Randomized phase III trial of single versus fractionated thoracic radiation in the palliation of patients with lung cancer (NCIC CTG SC.15)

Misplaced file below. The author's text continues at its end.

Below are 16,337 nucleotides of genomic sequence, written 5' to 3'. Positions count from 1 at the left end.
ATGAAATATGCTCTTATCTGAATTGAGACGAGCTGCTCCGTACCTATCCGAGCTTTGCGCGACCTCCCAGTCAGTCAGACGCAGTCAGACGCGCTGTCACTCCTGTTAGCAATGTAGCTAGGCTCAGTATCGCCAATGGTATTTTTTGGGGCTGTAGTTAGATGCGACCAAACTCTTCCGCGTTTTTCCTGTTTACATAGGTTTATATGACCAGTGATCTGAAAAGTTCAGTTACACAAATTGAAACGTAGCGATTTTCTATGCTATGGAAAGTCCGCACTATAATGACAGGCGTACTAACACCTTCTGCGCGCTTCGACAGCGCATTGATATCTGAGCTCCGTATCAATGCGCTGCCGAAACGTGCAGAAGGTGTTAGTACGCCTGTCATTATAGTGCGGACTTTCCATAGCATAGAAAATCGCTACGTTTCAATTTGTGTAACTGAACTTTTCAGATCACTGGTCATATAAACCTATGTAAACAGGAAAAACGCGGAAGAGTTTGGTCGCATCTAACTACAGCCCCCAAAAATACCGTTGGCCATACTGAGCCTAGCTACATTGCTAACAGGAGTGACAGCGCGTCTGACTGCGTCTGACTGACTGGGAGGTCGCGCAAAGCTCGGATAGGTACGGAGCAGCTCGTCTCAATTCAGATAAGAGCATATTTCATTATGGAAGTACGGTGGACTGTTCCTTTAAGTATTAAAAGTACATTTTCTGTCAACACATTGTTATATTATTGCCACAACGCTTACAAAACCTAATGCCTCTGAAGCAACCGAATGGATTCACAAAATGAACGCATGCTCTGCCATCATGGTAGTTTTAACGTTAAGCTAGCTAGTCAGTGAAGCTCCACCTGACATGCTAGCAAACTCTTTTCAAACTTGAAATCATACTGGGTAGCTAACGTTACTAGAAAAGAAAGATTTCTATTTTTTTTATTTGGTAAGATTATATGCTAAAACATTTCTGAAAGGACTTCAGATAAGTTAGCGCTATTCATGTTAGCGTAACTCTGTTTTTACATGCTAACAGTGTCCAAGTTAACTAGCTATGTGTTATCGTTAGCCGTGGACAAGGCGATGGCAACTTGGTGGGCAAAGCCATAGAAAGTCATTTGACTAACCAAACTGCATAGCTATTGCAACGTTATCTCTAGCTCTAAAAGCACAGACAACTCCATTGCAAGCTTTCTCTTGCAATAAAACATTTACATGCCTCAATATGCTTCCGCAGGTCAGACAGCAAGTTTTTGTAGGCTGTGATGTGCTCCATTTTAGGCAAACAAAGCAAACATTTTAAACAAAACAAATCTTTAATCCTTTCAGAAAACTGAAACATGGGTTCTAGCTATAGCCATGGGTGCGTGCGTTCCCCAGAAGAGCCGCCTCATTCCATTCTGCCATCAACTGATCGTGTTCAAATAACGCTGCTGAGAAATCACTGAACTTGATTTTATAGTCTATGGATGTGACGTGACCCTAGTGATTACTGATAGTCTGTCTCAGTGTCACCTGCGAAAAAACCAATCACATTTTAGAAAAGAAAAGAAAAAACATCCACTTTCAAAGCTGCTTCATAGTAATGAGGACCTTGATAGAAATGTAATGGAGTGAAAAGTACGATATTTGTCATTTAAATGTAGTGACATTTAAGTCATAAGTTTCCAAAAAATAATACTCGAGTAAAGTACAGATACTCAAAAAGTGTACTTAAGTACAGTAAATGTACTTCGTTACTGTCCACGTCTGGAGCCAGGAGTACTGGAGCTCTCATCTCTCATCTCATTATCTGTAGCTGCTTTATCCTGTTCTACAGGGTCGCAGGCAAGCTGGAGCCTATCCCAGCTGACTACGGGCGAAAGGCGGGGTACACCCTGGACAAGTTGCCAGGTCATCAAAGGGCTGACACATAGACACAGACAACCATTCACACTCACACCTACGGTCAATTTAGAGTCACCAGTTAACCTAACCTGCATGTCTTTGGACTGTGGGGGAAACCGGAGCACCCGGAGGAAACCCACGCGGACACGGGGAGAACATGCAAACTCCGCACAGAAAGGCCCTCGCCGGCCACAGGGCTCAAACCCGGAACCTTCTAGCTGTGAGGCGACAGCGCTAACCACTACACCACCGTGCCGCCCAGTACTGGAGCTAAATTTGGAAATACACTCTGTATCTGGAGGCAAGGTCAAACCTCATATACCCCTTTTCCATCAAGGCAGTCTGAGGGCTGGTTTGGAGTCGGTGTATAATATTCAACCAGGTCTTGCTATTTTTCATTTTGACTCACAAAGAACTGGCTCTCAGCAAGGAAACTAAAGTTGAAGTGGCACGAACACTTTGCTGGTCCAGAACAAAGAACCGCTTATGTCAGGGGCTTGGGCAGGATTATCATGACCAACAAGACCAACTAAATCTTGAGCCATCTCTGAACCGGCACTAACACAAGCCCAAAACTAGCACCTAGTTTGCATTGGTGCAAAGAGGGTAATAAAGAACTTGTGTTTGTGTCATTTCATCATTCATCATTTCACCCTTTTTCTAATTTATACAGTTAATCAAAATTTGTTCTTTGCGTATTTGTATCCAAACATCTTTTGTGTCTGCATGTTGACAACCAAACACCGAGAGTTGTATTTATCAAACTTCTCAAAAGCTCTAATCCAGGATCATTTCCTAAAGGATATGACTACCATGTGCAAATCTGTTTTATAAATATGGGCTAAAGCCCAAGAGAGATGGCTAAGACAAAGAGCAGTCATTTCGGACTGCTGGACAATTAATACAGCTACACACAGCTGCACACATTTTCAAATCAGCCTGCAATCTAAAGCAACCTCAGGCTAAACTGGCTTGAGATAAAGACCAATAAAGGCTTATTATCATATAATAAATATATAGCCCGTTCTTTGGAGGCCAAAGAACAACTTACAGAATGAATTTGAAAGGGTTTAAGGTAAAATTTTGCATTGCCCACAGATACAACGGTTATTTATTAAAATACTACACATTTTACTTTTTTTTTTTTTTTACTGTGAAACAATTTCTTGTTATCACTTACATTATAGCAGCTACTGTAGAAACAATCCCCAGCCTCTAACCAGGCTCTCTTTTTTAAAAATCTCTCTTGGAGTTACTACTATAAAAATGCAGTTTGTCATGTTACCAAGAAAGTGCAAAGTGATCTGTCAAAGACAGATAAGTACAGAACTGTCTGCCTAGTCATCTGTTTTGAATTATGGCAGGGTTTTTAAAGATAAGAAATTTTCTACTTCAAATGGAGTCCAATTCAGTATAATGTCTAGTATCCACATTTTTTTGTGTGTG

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PURPOSE: This multi-institutional Phase III randomized study compared 10 Gy single-fraction radiotherapy (RT) with 20 Gy in five fractions in the palliation of thoracic symptoms from lung cancer. METHODS AND MATERIALS: The primary end point was palliation of thoracic symptoms at 1 month after RT, evaluated by a patient-completed daily diary card. Secondary end points included quality of life, toxicity, and survival. RESULTS: Most (69%) of 230 patients randomized had locally advanced disease unsuitable for curative treatment. The treatment arms were well balanced with respect to the known prognostic factors. At 1 month after RT, no difference was found in symptom control between the two arms, as judged by the daily diary scores. The changes in the scores on the Lung Cancer Symptom Scale indicated that the fractionated RT (five fractions) group had greater improvement in symptoms related to lung cancer (p = 0.009), pain (p = 0.0008), ability to carry out normal activities (p = 0.037), and better global quality of life (p = 0.039). The European Organization for Research and Treatment of Cancer QLQ-C30 scores showed that patients receiving five fractions had a greater improvement in scores with respect to pain (p = 0.04). No significant difference was found in treatment-related toxicity. Patients who received five fractions survived on average 2 months longer (p = 0.0305) than patients who received one fraction. CONCLUSION: Although the two treatment strategies provided a similar degree of palliation of thoracic symptoms, the difference in survival between the two study arms was of a clinically relevant magnitude.
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